… the employees with a history of trauma in the last year than in employees who had … 2. Brewer EW,
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KA Sliter, MT Sliter, SA Withrow… – Journal of Occupational …, 2012 – psycnet.apa.org
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used to more fully test the relationships among incivility, adiposity, burnout, and withdrawal …
Preliminary data from 341 student employees revealed that being overly adipose was …

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TA Avtgis, KR Taber – Communication Research Reports, 2006 – Taylor & Francis
… collection, the researchers went on site to hand out questionnaire packets to employees … many
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Further investigation into other communication related constructs and the link to negative …

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K Ahola, A Väänänen, A Koskinen, A Kouvonen… – Journal of …, 2010 – Elsevier
… was to investigate whether burnout predicts all-cause mortality among forest industry employees …
age group as a potential moderator of the relationship between burnout and mortality … The
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[HTML] Burnout syndrome in health-care professionals in a university hospital

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… case of outsourced employment, can also lower PA and undervalue employees since no … Risk
factors and prevalence of burnout syndrome in the nursing profession … The reciprocal relationship
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Cited by 62 Related articles All 10 versions

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S Toker, S Melamed, S Berliner, D Zeltser… – Psychosomatic …, 2012 – journals.lww.com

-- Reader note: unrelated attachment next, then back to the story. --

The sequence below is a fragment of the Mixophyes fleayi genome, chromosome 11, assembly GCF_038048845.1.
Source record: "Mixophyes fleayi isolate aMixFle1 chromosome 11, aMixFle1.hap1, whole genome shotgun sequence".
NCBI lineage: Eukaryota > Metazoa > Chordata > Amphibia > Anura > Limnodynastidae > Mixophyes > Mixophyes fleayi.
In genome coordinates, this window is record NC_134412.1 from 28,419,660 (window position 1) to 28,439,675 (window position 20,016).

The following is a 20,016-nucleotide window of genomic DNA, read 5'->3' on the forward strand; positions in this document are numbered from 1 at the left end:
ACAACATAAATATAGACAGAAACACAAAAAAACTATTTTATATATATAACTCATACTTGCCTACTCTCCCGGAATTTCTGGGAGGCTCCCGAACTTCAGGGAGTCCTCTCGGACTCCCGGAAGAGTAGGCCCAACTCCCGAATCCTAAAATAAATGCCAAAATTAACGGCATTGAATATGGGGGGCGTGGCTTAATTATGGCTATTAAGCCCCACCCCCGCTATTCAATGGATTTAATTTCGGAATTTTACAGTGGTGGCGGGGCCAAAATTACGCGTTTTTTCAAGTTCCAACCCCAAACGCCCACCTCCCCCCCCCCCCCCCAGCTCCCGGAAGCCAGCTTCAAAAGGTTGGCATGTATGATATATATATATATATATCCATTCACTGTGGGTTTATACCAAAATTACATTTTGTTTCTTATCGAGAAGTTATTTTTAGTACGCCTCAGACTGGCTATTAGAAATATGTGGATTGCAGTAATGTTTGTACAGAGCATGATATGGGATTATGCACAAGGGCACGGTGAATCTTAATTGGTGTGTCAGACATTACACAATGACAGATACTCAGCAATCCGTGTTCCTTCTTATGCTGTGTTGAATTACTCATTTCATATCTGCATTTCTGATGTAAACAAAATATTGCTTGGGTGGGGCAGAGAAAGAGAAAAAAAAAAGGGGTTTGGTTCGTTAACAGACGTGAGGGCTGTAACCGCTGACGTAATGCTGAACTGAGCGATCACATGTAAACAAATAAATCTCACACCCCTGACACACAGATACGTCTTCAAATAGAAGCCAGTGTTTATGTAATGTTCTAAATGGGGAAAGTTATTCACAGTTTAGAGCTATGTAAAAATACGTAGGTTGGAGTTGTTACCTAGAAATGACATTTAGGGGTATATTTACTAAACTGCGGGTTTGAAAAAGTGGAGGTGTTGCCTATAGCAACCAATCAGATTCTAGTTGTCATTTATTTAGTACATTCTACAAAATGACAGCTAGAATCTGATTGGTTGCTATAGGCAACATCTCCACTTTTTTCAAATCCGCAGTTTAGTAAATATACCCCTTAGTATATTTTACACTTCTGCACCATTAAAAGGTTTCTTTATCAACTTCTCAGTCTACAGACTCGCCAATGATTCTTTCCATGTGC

Objective Burnout is a negative affective state consisting of emotional exhaustion, physical fatig.

The practical paradox of technology: The influence of communication technology use on employee burnout and engagement

CL Ter Hoeven, W van Zoonen… – Communication …, 2016 – nca.tandfonline.com
Employees feel empowered by CTU because it allows them to establish a connection to their …
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Remote Work: 5 Things Every Business Needs To Know

remote-worker.jpg

Once upon a time, remote work was something only tech startups considered to be an option for staff members scattered across the globe. Then a pandemic struck, forcing businesses everywhere to reconsider the possibility that allowing employees to work from home might be the only way to keep the company from failing. 

Special Report: Working from home: How to get remote work right (free PDF)

This ebook, based on the latest ZDNet / TechRepublic special feature, helps enterprises and SMBs alike navigate the technical and management challenges of a remote workforce.

Read More

According to a TechRepublic survey, 61% of businesses have gone out of their way to make remote work possible for most employees. That’s not a blip on the radar. Given that an overwhelming majority of respondents (61%) would rather work from home than in an office, it’s safe to say the remote work option is here to stay.

For employees, it’s a change in routine and locale, but for businesses, it’s much more than that — every company has far more to consider. Let’s dive into five considerations that your company must understand for a smooth and productive work-from-home experience.

SEE: Speed up your home office: How to optimize your network for remote work and learning (free PDF) (TechRepublic)

Remote office tools

No matter where your employees work, they need the right tools. When those employees are working in the office, you provide them with everything necessary to get the job done: Computers, printers, mobile devices, desks, chairs, network devices, software, white boards, and more. If you believe employees working from home should be on their own for equipment, you’re doing remote work wrong.

If you’re not willing to directly pay for the tools your employees need, you should at least consider allowing them to expense those costs. But all purchases must be approved — otherwise, you’ll wind up with employees buying extravagant chairs and laptops.